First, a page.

Friday, November 9, 2012

Tips for Negotiating a Microsoft Enterprise Agreement

♦ Tip #6: The more confused you are about “Enterprise CAL”, the easier it is to hornswoggle you ♦ (Ongoing Series)


Before we start this rant, a quick word about Client Access Licenses (CALs) for the newbie:


A CAL is nothing more than the right on the part of a user or device to access a server. There’s no software installed with a CAL. Microsoft has a bunch of these little non-software rights. They include Client Access Licenses, Subscriber Access Licenses, Client Management Licenses or CML (the right to manage a client), Server Management Licenses or SML (the right to manage a server); none of which come with software. But, if you don’t have enough license coverage of CALs for the Servers you’re running, you have some nasty exposure if Microsoft approaches you for a SAM Engagement (audit) or the BSA comes-a-knockin’.


The (pricey) Difference Between the ECAL and an ECAL.


We can’t tell you how many times people have confused the Enterprise Client Access License (eCAL) SUITE with a given product’s (like Lync, Sharepoint, or Exchange) Enterprise CAL, and it’s a hugely important, though very confusing, distinction. Let’s start with the most common way Microsoft Account Teams and Resellers either don’t understand it themselves, or convey it in a way that is meant to “simplify” it for you (i.e. just buy it all! Then, you’re covered whether you understand it or not!).


For example, a client is interested in Sharepoint Enterprise features. They have Sharepoint Standard CALs now (maybe as part of a CoreCAL License Suite.) They ask their Reseller rep, who exurberently cuts them off mid-sentence, “Oh, you need to step up to an eCAL!” Well, technically, that’s right, depending on how you interpret what the heck they just said. What you need is a “Sharepoint Enterprise CAL”, but way too often, when it comes time for the Microsoft team or Reseller to quote you, it’s not just the Sharepoint Enterprise CAL or Sharepoint eCAL, it’s the whole Enterprise CAL Suite or eCAL Suite of products.  It looks something like this in a quote or on an Enterprise Agreement Customer Price Sheet (CPS) “EntCAL ALNG SA MVL Pltfrm DvcCAL wSrvcs”. So, is that a Sharepoint eCAL…? Nope. It’s ALL the eCALs…watchout for this little word confusion. You say eCAL, and they say The ECAL. Let’s be clear here…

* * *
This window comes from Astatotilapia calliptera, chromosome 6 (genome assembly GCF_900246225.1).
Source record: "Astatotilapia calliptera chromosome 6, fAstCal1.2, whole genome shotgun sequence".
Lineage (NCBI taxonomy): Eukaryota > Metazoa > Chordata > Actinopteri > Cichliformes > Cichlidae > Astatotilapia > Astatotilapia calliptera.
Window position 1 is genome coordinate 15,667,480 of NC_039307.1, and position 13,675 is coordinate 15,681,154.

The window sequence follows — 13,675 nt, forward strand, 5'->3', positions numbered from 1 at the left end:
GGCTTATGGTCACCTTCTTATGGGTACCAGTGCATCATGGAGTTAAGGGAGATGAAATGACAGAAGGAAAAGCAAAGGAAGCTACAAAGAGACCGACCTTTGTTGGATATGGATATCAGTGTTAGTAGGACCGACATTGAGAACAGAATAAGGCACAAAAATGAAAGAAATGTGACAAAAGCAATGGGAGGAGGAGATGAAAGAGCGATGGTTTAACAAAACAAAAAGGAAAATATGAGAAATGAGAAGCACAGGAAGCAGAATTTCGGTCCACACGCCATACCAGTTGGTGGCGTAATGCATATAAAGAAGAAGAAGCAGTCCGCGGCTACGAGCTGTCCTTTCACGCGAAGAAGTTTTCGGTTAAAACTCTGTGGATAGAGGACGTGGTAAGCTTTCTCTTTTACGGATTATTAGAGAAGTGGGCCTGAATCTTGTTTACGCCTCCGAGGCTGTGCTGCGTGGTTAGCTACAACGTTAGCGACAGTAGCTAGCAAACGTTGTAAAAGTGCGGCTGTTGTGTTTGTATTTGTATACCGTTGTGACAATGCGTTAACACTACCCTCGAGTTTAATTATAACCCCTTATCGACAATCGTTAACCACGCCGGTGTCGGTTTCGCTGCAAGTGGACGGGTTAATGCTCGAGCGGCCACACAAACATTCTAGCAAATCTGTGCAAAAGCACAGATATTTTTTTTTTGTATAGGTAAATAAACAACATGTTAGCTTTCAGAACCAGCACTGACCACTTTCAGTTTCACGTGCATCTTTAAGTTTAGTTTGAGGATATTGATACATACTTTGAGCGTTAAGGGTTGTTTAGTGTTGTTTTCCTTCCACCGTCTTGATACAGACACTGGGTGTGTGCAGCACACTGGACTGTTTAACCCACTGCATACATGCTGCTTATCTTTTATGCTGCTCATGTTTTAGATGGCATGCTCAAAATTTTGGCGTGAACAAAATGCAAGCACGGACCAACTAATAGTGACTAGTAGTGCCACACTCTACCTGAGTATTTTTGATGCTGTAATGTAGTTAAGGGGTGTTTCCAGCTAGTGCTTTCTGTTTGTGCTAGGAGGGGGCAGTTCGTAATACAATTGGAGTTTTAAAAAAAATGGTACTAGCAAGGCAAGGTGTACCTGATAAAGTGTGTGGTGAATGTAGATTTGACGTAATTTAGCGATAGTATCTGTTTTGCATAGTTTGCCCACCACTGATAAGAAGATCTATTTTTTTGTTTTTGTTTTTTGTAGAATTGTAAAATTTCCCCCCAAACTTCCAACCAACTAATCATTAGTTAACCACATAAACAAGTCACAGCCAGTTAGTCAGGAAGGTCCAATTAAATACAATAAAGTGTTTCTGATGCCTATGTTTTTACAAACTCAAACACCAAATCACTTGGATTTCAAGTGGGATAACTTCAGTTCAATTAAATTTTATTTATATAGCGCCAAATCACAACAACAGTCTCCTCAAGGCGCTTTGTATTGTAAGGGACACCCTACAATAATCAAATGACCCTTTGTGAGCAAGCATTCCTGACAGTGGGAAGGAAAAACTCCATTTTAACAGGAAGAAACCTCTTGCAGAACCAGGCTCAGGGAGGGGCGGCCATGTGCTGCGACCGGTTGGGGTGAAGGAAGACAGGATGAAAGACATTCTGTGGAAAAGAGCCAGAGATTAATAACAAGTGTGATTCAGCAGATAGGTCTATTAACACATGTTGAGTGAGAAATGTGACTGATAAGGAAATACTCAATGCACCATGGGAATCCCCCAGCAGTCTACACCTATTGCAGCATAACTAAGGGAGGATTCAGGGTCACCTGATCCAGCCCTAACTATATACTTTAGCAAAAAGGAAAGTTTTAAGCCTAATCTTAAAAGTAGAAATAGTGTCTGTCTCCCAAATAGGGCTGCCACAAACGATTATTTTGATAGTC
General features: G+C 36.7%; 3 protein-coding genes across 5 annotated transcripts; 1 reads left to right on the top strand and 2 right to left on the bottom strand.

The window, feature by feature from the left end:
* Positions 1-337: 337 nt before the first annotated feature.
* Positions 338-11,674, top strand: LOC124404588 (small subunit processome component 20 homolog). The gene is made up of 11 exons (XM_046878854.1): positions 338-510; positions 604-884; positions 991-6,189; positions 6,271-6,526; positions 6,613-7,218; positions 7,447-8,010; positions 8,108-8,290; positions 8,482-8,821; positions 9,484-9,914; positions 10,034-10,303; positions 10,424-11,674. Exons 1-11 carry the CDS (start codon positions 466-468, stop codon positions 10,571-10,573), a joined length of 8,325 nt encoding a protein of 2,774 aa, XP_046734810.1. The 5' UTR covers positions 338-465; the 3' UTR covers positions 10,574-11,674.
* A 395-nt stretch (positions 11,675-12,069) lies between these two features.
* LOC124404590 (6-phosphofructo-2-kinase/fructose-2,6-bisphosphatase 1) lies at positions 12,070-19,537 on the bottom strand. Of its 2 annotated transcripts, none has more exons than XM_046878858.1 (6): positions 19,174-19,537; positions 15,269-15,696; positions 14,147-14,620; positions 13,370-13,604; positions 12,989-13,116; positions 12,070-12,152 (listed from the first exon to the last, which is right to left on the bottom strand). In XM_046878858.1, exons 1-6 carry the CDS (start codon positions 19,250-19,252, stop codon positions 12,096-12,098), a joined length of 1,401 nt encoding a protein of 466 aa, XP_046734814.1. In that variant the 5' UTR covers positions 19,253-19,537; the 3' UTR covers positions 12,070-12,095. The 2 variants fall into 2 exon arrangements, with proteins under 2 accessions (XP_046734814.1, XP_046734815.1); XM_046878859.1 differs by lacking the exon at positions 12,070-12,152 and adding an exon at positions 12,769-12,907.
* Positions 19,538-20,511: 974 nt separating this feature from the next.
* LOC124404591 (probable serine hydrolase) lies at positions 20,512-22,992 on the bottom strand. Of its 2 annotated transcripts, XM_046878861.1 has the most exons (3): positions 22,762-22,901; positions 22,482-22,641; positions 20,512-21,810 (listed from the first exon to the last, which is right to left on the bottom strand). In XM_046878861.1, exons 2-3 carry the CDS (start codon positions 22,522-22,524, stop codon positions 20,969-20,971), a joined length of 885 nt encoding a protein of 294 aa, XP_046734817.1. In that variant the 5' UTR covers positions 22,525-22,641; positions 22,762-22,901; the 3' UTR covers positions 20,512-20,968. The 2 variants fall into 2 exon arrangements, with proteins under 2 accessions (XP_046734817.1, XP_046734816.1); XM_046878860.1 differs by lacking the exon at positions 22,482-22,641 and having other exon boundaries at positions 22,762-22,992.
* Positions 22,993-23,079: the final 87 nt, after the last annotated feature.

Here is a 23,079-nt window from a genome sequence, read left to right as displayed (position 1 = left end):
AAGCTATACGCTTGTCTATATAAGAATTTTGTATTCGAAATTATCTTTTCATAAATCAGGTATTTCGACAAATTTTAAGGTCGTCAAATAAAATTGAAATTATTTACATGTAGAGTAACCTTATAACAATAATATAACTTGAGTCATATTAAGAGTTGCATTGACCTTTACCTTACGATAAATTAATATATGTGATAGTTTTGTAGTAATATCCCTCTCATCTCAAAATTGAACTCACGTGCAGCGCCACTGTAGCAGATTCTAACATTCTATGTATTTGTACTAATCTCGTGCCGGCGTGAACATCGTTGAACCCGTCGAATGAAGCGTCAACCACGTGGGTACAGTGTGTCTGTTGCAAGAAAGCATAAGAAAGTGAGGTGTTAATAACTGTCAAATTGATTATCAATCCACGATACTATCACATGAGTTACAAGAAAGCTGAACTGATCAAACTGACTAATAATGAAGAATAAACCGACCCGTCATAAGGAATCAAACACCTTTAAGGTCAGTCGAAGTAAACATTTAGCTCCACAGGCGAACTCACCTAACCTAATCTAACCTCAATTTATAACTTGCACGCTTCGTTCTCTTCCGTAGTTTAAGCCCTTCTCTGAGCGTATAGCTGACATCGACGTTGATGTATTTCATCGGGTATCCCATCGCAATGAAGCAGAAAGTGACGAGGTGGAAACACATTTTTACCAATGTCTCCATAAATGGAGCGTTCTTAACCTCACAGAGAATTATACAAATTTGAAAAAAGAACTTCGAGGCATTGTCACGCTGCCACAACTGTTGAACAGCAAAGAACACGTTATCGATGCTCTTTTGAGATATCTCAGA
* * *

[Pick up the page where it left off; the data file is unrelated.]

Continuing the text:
In this case, EntCAL ALNG SA MVL Pltfrm DvcCAL wSrvcs translates to:



  • EntCAL (the whole Enterprise CAL Suite)

  • ALNG (for All Languages)

  • SA (Software Assurance)

  • MVL (Multi-Volume License)

  • Pltfrm (with a Platform Discount in this case)

  • DvcCAL (for devices, not users)

  • wSrvcs (with Subscription Services)


And, if you only want Sharepoint Enterprise features or only for some of your workers, this is definitely NOT what you need. THIS is what you need:



So, Let’s take the Client Access Licenses for Sharepoint, for example. Here is a nice little table of the various features in each version of Sharepoint: Windows Sharepoint Services (WSS, now called Foundation), Sharepoint Standard CAL, and Sharepoint Enterprise CAL. We’ve had numerous clients mention a feature in the Sharepoint Enterprise capability list, and ask us if they then need an Enterprise CAL. Yes, they do…but when they are quoted the price, they see “Enterprise CAL Suite Step-Up”. This is deceptive. It’s like saying you want industrial ”Ford Tough” upgraded rubber floor mats in your your new F250 Truck purchase, and they tack on a $3,500 luxury package including the high-end speaker system. I just wanted the floor mats!


This is the Enterprise CAL SUITE. (again, props to Tony Mackelworth of SoftwareONE. Good factual info! By the way, by comparison, this is Microsoft’s chart. What’s in the CoreCAL? What’s the ECAL Suite…not helpful, Microsoft — even more confusing!!) So, Tony’s chart shows us a couple things.